Banks, NBFCs, fintech firms and their investors seem obsessed with doling out loans to Indians and getting them to pay EMIs. Photo: Mint
Indians are savers. Collecting coins in a piggy bank as kids, keeping aside a part of one’s pocket money as a teenager or stashing notes in a locker as an adult, all of it comes naturally to us. Despite India’s cultural tilt towards saving, more than 40% of the number of investments in the Indian fintech sector last year, was in lending companies.
Whether it be traditional banks and NBFCs (non-banking financial company), mobile-based credit scoring and lending companies, peer-to-peer lending platforms, essentially most Indian fintech companies and their investors seem to be obsessed with doling out loans to Indians and getting them to pay EMIs.
The aspirational motivation to take loans is well-understood. However, several aspirational goals can be met through a disciplined savings approach. The 300 million newly opened bank accounts, since the launch of the Jan Dhan Yojana in 2014, and the ₹80,000 crore, or $12 billion, of deposits in them have presented a whole new universe of innovative savings opportunities. About 70% of these accounts were created in the rural and semi-urban regions of the country, an indicator of the quantum of wealth in those areas. Can this spur a generation of fintech start-ups focused on savings and investing? Easier said than done, fintech start-ups attempting to capture a share of the common man’s wallet in India, today face several challenges.
Indians save for “life-events”—weddings, in particular, or for medical emergencies. This makes physical assets, such as gold, extremely popular, as jewellery or to be pawned for cash. Cultural biases impacting savings habits vary across the country; for instance, the southern states have a high proportion of their savings, and about 40% of their debt exposure, in gold. Essentially, changing behaviour patterns or cultural biases is an uphill task for digital investment platforms.
Irregular cash flow
A large section of the Indian population works in the informal segment where erratic incomes are a norm. Standard financial products with rigid contractual terms simply don’t work for them; a product that offers micro-savings and flexible tenures may be the answer for this segment.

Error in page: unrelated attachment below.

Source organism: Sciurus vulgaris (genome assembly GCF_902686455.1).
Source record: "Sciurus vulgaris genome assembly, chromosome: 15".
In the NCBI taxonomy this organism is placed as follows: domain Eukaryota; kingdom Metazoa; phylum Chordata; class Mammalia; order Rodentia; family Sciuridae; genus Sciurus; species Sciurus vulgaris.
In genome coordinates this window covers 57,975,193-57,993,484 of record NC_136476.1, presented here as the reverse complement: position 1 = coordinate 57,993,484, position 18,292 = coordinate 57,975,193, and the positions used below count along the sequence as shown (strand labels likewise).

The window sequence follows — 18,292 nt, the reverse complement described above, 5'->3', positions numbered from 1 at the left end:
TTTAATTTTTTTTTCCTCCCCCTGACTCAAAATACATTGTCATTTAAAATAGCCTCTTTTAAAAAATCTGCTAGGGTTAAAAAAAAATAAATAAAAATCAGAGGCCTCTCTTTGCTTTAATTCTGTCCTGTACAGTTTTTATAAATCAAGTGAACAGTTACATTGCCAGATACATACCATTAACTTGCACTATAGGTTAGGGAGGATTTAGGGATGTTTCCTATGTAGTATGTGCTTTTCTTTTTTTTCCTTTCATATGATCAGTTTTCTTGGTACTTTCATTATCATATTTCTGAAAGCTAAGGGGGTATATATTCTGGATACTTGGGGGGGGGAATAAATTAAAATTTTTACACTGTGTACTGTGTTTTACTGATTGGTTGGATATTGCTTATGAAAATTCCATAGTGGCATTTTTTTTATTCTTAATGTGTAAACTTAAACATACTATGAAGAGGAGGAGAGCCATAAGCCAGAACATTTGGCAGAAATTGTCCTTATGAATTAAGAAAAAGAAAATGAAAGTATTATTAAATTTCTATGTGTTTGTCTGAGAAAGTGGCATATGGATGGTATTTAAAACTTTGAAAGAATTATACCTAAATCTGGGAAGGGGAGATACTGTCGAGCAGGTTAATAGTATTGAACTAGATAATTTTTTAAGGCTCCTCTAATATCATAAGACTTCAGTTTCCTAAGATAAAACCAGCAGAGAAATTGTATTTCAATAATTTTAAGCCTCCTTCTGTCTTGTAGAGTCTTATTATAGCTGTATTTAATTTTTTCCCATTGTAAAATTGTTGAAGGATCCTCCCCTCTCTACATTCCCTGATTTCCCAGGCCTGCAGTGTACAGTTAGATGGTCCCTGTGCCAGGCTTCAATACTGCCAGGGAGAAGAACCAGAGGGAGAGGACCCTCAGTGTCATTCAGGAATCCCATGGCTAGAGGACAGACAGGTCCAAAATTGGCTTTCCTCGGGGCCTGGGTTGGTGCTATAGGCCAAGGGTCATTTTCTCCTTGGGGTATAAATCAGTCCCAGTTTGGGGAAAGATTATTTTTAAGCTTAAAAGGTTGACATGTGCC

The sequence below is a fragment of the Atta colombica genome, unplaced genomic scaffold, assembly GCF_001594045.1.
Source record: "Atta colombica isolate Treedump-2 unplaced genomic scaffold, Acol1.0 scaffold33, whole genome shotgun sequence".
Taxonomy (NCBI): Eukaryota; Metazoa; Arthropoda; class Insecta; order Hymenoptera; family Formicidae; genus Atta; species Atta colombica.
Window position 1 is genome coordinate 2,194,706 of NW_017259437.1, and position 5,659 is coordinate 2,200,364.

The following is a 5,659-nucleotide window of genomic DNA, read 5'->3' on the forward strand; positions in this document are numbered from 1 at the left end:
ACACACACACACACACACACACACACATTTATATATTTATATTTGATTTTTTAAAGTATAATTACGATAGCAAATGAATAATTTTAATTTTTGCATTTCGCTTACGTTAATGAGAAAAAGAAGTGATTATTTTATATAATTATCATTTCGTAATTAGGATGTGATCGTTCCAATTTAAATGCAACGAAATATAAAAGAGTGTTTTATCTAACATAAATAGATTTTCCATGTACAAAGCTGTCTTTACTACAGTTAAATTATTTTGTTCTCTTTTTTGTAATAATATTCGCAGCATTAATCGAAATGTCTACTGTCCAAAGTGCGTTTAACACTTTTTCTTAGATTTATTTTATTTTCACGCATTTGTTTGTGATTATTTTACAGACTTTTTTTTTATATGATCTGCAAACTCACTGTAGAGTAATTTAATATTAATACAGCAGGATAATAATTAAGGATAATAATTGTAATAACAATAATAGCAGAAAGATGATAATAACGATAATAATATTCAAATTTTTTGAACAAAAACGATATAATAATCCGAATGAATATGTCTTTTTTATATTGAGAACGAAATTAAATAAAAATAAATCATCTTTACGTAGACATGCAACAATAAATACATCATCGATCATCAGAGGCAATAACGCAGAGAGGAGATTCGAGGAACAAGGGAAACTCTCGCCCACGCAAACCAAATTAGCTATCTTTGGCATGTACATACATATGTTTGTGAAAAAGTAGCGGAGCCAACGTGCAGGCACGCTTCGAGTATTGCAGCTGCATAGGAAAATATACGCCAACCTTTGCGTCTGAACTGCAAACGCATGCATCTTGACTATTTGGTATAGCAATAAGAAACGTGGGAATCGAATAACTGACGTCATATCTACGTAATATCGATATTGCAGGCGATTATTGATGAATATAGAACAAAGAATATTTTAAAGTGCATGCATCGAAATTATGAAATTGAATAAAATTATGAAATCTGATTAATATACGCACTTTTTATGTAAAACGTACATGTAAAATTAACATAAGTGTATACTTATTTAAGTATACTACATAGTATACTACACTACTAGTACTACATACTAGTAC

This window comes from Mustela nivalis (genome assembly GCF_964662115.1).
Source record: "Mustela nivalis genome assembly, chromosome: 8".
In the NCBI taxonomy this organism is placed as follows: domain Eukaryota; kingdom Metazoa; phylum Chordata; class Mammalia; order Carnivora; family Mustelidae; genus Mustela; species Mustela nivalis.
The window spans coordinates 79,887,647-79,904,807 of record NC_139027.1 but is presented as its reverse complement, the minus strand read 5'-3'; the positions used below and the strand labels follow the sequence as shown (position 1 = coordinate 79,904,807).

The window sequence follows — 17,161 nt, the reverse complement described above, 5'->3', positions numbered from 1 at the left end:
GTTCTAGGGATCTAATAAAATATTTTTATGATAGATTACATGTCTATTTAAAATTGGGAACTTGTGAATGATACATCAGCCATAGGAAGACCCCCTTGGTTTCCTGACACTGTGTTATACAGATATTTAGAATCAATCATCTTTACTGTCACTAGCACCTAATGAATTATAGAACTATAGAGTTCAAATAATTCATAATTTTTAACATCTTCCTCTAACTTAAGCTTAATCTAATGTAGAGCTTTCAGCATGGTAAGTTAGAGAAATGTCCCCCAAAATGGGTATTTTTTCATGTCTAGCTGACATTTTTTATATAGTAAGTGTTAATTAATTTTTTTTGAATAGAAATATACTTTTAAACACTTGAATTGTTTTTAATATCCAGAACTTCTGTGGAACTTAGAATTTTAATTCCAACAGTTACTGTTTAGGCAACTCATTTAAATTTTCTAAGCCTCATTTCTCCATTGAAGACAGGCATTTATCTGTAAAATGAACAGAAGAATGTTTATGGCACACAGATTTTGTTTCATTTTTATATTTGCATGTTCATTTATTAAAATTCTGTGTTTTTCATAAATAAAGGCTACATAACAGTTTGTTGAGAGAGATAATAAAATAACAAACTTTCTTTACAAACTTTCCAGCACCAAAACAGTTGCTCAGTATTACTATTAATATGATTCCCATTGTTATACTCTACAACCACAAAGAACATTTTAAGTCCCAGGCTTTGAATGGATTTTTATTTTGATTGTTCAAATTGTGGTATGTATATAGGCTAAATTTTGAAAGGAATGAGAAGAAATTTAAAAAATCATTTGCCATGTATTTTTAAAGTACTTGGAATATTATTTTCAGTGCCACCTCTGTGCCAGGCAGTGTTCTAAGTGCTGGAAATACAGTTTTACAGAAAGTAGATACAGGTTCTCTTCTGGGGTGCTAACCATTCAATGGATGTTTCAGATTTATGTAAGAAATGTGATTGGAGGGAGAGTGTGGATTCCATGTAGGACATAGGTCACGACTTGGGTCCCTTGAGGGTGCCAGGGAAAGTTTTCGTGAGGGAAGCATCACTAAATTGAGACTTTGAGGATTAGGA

Dearth of financial data
The dearth of financial data on individual investors is the largest pain point for start-ups attempting to get the Indian masses to invest proactively. Innovation in data collection methods is the key to providing relevant financial planning recommendations at affordable prices. On the positive side, with the proliferation of companies, such as Paytm, the digital footprint in the rural and semi-urban areas is increasing rapidly.
Low financial literacy
A large chunk of the country’s population has little or no access to resources to improve their financial literacy. A significant segment of the population is more comfortable with vernacular languages, adding to the complexity of this problem. Fintech start-ups providing financial literacy, preferable in regional languages, as a hook to get people to eventually invest, are the need of the hour.
There are several start-ups attempting to wade through these challenges and get Indians to save and invest. Some have taken the mutual fund route, with an aim to disrupt distribution and ensure mass-scale adoption.
Mutual funds: Baby steps to investing
Mutual funds are an attractive option for personal savings, especially for those going beyond bank deposits and venturing into equity markets. They offer an opportunity to invest in a diversified, professionally-managed basket of securities at a relatively low cost. Jargons aside, while mutual funds have existed for decades, they are still not easy investment options for the common man.
Complicated fund names, terms, fees and the even more complicated investment process, make it a difficult option for the masses. While this is the general perception of mutual funds, the industry seems to be headed in the right direction. The assets under management for mutual funds, beyond the top 15 cities, grew at a staggering rate of 38% in a year.
The #MutualFundsSahiHai campaign, launched to position it as an investment option for the masses, seems to be gaining significant mind-share. But can fintech start-ups build on this momentum and make mutual fund investing as easy as buying shoes on an e-commerce site?
Tackling challenges one step at a time
The challenges faced by fintech start-ups are multi-layered and intermingled. What will it take for fintech start-ups to get Indians addicted to saving digitally? Using technology to disrupt how financial services are delivered, offering digital financial literacy platforms in vernacular content and structuring investment options for the non-salaried segment may be the answers to some of our savings woes. Solving each of these uniquely Indian problems is a massive opportunity in itself. Are Indian fintech start-ups up for the challenge? The “lending obsessed” venture capital world is waiting for an answer.
With inputs from Arunima Rai, investment professional, Unitus Ventures.
Sneha Rajan is a senior associate at Unitus Ventures.